Virgin secured high-level political backing for the deal from California governor Arnold Schwarzenegger, New York governor George Pataki, and New York mayor Michael Bloomberg, among others.

Remarkable incentives offered at the state and city level supported the final decision but Mr Reid says that other considerations weighed heavily. “Culturally, New York and San Francisco reflect the Virgin brand’s fun, dynamic style, making them both ideal places to recruit creative, skilled employees who can deliver on our vision of outstanding customer service.”


The airline will initially recruit more than 300 people to run its new corporate headquarters in New York, and plans to hire more than 1500 flight attendants, pilots, maintenance technicians, engineers and other staff for its operational headquarters in San Francisco. Overall, it expects to hire more than 3000 people in the next five years.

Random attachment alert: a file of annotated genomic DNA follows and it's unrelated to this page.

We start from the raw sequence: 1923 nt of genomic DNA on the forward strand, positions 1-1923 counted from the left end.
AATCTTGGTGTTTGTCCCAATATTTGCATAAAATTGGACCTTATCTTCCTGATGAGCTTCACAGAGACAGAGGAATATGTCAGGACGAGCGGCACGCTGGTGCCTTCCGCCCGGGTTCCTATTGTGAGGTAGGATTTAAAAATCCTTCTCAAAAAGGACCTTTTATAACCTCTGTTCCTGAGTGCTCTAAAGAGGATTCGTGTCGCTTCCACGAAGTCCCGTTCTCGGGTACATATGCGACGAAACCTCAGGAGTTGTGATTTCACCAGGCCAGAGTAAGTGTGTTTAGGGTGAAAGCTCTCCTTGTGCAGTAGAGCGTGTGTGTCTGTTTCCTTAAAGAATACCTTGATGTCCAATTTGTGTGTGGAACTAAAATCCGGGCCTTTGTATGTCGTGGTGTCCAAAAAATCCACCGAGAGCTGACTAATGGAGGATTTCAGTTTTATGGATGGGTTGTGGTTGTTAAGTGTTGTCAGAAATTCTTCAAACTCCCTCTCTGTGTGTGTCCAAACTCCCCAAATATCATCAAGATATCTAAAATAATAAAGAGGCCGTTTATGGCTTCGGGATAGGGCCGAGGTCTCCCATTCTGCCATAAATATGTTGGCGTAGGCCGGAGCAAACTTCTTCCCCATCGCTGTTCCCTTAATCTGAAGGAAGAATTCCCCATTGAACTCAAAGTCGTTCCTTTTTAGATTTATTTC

New York State and New York City offered more than $11m in grants and incentives, including tax and energy incentives, plus funding for job training, co-operative marketing and community development. The state of California and the city of San Francisco offered more than $15m in grants and other incentives; and San Francisco is providing Virgin with free use of a number of unused airport gates.

Virgin is raising private equity to finance its new US airline and hopes to be operational in the second half of 2005. “We are operating temporary offices in both New York and San Francisco,” says company spokesperson Stacy Geagan, who expects the final leases to be signed soon.